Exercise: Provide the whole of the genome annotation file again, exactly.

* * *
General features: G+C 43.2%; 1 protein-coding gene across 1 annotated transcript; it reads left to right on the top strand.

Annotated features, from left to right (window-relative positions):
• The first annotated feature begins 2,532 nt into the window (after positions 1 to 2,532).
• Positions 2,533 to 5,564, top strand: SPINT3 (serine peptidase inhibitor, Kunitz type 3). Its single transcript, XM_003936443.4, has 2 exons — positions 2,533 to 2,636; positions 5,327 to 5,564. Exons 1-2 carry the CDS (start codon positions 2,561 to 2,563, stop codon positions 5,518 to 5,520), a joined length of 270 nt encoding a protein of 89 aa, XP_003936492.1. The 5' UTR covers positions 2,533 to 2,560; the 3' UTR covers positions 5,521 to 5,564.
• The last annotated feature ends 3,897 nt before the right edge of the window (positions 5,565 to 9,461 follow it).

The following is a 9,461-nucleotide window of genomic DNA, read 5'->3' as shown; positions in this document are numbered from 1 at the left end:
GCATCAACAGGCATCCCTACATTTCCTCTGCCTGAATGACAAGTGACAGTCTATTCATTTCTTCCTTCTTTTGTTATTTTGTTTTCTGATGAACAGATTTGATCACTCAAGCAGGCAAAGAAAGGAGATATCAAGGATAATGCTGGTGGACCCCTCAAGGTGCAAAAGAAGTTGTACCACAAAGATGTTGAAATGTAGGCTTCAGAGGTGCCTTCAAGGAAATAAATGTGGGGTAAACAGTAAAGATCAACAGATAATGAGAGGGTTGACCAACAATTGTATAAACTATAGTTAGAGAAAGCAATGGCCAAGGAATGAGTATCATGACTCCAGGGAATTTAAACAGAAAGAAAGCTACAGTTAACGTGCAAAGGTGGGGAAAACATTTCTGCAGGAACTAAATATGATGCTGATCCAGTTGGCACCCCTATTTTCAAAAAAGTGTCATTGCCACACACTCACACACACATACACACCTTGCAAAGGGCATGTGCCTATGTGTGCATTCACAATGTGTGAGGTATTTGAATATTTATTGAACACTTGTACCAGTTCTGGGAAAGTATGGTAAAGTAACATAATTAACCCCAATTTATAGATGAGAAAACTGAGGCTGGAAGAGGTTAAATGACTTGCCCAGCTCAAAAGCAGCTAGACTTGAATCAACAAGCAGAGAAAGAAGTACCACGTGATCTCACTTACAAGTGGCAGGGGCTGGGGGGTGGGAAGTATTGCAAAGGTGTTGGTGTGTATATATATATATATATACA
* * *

General features: G+C 43.2%; 1 protein-coding gene across 1 annotated transcript; it reads left to right on the top strand.

Annotated features, from left to right (window-relative positions):
• The first annotated feature begins 2,532 nt into the window (after positions 1 to 2,532).
• Positions 2,533 to 5,564, top strand: SPINT3 (serine peptidase inhibitor, Kunitz type 3). Its single transcript, XM_003936443.4, has 2 exons — positions 2,533 to 2,636; positions 5,327 to 5,564. Exons 1-2 carry the CDS (start codon positions 2,561 to 2,563, stop codon positions 5,518 to 5,520), a joined length of 270 nt encoding a protein of 89 aa, XP_003936492.1. The 5' UTR covers positions 2,533 to 2,560; the 3' UTR covers positions 5,521 to 5,564.
• The last annotated feature ends 3,897 nt before the right edge of the window (positions 5,565 to 9,461 follow it).

The following is a 9,461-nucleotide window of genomic DNA, read 5'->3' as shown; positions in this document are numbered from 1 at the left end:
GCATCAACAGGCATCCCTACATTTCCTCTGCCTGAATGACAAGTGACAGTCTATTCATTTCTTCCTTCTTTTGTTATTTTGTTTTCTGATGAACAGATTTGATCACTCAAGCAGGCAAAGAAAGGAGATATCAAGGATAATGCTGGTGGACCCCTCAAGGTGCAAAAGAAGTTGTACCACAAAGATGTTGAAATGTAGGCTTCAGAGGTGCCTTCAAGGAAATAAATGTGGGGTAAACAGTAAAGATCAACAGATAATGAGAGGGTTGACCAACAATTGTATAAACTATAGTTAGAGAAAGCAATGGCCAAGGAATGAGTATCATGACTCCAGGGAATTTAAACAGAAAGAAAGCTACAGTTAACGTGCAAAGGTGGGGAAAACATTTCTGCAGGAACTAAATATGATGCTGATCCAGTTGGCACCCCTATTTTCAAAAAAGTGTCATTGCCACACACTCACACACACATACACACCTTGCAAAGGGCATGTGCCTATGTGTGCATTCACAATGTGTGAGGTATTTGAATATTTATTGAACACTTGTACCAGTTCTGGGAAAGTATGGTAAAGTAACATAATTAACCCCAATTTATAGATGAGAAAACTGAGGCTGGAAGAGGTTAAATGACTTGCCCAGCTCAAAAGCAGCTAGACTTGAATCAACAAGCAGAGAAAGAAGTACCACGTGATCTCACTTACAAGTGGCAGGGGCTGGGGGGTGGGAAGTATTGCAAAGGTGTTGGTGTGTATATATATATATATATACA